Shauna ‘Etana’ McKenzie-Morris: ‘The Strong One’ showing her mettle in life and music

Yasmine Peru

April 15, 2022

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It is quite significant that Etana’s 2008 debut album was titled The Strong One – it was a statement, an affirmation, and a celebration all rolled into one.

The twice-nominated Reggae Grammy Award singer has distinguished herself by her work ethic and ability to remain singularly focused on her music, regardless of the challenges. Etana is that girl who holds her head regally high as she reps reggae music and Brand Jamaica, and even smiles graciously if the occasion arises for her to chant some lyrics such as Lion Paw, while making a trod through the Gideon.

One of Flair’s The Distinguished recipients for 2022, Etana freely admitted that being honoured in this way was something she had never contemplated.

“Are you serious? The Distinguished Award,” she said, as if savouring the sound. “That’s so cool. It always feels good to know that people are watching your work and appreciate what you do. I am humbled and thankful.”         

Shauna McKenzie-Morris, known by her stage name Etana, has a silver-lining-to-every-dark-cloud perspective on life, and it was this attitude that guided her through the torrents of the pandemic.

“Since COVID, I realised just how much I could have been doing before. It took away my life, especially in 2020 – no performances, no tours for the whole year – but it also opened my eyes. I thought, ‘What am I going to do?’ But I have been kept busy recording new music. I had some time, and I stayed creative,” Etana shared.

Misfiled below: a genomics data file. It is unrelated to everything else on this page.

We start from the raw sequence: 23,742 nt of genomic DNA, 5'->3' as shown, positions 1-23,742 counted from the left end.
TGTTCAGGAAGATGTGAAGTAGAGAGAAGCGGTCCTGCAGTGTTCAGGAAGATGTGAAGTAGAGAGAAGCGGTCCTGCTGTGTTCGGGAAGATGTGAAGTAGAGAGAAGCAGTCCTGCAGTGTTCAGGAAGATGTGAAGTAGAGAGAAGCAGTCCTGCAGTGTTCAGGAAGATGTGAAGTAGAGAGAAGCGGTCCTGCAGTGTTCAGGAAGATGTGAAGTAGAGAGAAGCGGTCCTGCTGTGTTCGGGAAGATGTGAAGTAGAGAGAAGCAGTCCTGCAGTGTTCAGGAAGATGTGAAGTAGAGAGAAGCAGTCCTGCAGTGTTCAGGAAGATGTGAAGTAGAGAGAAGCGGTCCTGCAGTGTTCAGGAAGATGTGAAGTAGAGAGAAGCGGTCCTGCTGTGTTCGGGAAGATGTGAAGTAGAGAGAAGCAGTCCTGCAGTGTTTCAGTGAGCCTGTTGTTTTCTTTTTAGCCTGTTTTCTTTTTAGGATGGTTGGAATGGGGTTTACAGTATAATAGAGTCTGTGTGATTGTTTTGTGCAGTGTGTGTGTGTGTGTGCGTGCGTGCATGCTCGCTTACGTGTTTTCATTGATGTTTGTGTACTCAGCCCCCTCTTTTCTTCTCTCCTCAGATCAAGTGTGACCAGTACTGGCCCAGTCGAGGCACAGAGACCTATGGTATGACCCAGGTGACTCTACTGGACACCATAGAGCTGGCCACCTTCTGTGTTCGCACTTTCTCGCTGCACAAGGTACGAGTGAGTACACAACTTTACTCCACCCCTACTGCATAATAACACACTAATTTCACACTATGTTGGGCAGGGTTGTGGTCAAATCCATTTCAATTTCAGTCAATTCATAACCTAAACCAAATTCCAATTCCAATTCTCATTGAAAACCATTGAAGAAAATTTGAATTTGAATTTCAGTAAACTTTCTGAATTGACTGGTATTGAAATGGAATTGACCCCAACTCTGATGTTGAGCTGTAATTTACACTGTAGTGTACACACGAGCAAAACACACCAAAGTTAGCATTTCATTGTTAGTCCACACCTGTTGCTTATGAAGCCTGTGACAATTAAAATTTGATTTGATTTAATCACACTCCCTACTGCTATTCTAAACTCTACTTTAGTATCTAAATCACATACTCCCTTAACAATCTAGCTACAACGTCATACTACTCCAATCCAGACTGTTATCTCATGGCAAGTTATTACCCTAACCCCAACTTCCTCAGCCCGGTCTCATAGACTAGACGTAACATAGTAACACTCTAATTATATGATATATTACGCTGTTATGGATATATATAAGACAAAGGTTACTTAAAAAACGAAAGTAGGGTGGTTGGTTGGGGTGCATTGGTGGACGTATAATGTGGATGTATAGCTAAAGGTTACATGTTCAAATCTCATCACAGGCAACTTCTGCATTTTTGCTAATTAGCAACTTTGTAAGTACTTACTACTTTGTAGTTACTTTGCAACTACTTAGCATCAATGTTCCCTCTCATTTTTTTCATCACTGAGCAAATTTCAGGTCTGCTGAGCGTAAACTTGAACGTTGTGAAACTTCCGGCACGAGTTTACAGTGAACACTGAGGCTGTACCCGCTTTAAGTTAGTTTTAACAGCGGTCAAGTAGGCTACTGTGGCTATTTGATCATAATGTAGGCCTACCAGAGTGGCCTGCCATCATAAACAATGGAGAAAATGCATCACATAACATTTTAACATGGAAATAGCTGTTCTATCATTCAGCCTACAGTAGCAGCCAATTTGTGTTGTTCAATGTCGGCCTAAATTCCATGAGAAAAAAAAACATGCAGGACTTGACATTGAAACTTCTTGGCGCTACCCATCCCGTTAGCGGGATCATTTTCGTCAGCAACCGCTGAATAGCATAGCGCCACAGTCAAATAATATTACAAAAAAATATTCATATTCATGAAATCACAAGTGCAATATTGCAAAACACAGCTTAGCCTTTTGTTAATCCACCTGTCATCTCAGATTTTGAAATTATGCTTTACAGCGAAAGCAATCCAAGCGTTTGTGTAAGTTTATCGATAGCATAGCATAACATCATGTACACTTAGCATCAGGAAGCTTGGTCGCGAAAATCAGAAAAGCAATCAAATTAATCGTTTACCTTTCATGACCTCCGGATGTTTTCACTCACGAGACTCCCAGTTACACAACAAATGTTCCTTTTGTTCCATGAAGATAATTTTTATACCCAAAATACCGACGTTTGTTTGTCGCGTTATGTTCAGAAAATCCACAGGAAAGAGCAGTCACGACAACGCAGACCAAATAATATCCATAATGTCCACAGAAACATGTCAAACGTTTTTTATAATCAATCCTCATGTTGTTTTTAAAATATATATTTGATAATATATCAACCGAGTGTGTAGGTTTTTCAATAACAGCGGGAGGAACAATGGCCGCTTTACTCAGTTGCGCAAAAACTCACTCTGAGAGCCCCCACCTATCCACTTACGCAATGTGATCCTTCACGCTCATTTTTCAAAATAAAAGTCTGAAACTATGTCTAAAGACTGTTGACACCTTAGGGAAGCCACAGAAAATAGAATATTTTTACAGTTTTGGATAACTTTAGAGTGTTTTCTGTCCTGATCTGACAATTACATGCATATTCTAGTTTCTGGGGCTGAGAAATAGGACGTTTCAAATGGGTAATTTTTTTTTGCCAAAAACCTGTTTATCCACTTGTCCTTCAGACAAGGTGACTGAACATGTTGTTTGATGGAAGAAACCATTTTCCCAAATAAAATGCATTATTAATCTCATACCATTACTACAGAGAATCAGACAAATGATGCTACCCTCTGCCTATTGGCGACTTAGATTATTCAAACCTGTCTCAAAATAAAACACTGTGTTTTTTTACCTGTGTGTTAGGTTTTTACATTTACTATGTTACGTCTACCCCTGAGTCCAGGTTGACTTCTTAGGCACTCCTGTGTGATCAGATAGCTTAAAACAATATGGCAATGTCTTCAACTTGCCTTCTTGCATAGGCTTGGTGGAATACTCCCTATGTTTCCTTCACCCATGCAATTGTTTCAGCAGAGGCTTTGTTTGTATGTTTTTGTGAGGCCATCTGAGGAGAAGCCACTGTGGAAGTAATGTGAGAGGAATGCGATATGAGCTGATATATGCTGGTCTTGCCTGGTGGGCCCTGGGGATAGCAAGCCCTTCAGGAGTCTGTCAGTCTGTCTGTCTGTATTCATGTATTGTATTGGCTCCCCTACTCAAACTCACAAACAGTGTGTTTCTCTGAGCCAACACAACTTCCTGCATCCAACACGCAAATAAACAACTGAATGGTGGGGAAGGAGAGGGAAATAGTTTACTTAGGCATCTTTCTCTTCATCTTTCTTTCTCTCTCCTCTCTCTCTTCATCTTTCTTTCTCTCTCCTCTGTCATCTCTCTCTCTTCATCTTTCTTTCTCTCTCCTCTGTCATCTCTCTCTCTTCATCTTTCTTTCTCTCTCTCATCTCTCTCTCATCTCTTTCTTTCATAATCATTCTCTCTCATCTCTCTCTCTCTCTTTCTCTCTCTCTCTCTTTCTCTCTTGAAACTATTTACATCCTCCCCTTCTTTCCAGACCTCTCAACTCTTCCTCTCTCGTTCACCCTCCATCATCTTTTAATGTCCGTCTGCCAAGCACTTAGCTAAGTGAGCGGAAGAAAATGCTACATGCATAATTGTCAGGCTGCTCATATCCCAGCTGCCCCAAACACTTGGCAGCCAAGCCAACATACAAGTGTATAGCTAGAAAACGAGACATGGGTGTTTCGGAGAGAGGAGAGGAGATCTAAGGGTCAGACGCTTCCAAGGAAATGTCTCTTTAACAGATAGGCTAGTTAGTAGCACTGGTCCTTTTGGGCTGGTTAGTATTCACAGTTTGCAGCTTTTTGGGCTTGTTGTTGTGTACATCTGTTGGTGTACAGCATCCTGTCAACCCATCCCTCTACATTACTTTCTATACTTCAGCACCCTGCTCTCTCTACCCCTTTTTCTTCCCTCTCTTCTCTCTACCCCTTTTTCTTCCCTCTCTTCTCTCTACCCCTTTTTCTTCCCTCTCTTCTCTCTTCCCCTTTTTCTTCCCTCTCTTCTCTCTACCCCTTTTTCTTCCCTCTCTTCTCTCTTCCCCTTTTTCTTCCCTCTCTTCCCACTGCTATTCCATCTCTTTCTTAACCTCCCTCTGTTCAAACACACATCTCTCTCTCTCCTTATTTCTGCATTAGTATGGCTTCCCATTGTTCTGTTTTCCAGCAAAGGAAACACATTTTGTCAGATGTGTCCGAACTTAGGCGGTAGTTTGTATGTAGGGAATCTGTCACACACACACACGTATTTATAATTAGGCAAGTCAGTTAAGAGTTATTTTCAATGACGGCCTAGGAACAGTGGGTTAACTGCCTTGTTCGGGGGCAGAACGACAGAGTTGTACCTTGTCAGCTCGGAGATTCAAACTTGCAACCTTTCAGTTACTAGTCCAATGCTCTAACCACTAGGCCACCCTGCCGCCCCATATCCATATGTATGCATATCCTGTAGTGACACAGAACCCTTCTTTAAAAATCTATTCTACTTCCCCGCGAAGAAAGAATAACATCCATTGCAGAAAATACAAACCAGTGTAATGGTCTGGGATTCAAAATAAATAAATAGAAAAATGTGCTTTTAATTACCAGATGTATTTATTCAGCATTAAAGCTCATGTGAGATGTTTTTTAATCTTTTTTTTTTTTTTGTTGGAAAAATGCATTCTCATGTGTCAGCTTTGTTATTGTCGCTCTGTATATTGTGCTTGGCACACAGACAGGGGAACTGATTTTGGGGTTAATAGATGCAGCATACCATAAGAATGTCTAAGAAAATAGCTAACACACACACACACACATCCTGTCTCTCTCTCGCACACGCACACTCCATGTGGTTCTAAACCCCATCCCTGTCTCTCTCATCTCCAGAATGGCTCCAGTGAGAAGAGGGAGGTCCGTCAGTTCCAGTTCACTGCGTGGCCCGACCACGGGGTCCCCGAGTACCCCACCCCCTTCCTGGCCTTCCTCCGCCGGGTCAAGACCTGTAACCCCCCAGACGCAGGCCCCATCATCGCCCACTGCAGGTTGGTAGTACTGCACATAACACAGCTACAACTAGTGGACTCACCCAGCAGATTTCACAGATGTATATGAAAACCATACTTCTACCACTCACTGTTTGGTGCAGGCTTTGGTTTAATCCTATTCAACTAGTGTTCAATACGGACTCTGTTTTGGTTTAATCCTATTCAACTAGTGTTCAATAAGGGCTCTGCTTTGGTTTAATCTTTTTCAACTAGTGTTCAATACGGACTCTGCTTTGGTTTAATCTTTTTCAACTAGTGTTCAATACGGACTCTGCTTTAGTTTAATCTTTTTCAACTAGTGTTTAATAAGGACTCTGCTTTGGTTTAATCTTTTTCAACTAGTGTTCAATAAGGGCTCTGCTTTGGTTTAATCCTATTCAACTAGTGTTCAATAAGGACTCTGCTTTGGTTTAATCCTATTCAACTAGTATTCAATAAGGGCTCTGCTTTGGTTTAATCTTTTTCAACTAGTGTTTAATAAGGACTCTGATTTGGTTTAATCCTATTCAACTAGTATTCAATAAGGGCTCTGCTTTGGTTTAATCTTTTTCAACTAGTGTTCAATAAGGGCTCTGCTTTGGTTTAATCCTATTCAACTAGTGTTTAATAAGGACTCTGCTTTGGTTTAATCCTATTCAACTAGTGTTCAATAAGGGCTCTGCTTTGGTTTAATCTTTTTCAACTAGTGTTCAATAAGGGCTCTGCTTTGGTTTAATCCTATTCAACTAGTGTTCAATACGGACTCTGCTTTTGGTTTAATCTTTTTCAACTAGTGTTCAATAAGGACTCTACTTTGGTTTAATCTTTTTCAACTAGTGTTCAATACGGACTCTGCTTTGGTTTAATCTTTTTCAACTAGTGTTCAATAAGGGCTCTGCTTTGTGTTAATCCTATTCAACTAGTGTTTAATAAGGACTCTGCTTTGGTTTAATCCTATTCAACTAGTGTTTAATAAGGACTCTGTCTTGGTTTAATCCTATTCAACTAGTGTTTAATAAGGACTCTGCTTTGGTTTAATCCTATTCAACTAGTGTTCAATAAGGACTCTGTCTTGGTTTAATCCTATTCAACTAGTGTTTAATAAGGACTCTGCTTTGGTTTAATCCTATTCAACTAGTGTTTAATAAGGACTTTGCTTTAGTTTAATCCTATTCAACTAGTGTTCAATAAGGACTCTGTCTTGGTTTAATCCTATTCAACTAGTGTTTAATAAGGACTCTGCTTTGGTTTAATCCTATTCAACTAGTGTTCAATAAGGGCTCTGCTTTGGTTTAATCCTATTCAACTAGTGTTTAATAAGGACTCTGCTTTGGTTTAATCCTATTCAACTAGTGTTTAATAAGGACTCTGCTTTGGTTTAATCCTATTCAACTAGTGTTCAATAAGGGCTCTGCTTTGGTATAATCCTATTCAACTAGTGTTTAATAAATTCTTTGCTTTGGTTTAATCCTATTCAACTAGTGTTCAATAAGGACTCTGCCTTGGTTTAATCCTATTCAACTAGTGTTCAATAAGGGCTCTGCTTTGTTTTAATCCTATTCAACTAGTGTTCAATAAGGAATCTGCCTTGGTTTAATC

Between 2019 and 2022, she ended up doing a total of four albums, one of which is an acoustic offering and another which was recorded in Kenya. Etana and her team travelled to the African country where she did a live performance, which is now being edited for the live album.

The Strong One expressed joy at being able to emerge out of the pandemic stronger than before.

“It was a time that, unfortunately, took a toll on so many people. Some went through divorce and all kinds of upheavals, while others experienced depression. But I am really thankful that I can be here and be a part of that vital healing process. And to receive another Grammy nomination was such a boost for me personally. For that album, Pamoja, I focused more on my fans and just reaching people. I have learned that it is not about the style of your music; it is more about the message and connecting with people. Once you find out what your mission is, then you will do exactly what you came here to do,” Etana said wisely.

Etana grew up in the community of August Town in eastern St Andrew before migrating to the United States, where she attended Broward Community College with the intention of becoming a registered nurse. But fate – another name for music – stepped in, and, upon bidding college goodbye, she joined up with a female vocal group named Gift. She “reluctantly agreed to wear the skimpy outfits dictated by the music industry’s pervasive stereotyping of female artistes”. Then, one day, she “could no longer conform”, so she hopped on a plane to Jamaica and embraced the type of music that reflected her own principles.

The year 2005 was a seminal one for Etana, as she linked with Fifth Element Records and successfully auditioned to become one of Richie Spice’s vocalists on his Earth A Run Red tour of Europe and North America.

She eventually embarked on her solo journey and released songs such as Wrong Address, the acoustic-folk fusion with roots reggae rhythms; Roots, which was inspired by her travels to Africa, and recorded the collab, If Tomorrow Never Comes, with New Zealand singer Swiss, which climbed to number one on the New Zealand top 50. Her albums include Free Expressions, Life Teachings, Better Tomorrow, I Rise, the Grammy-nominated Reggae Forever, Dimensions, Gemini and Pamoja.


Yasmine Peru


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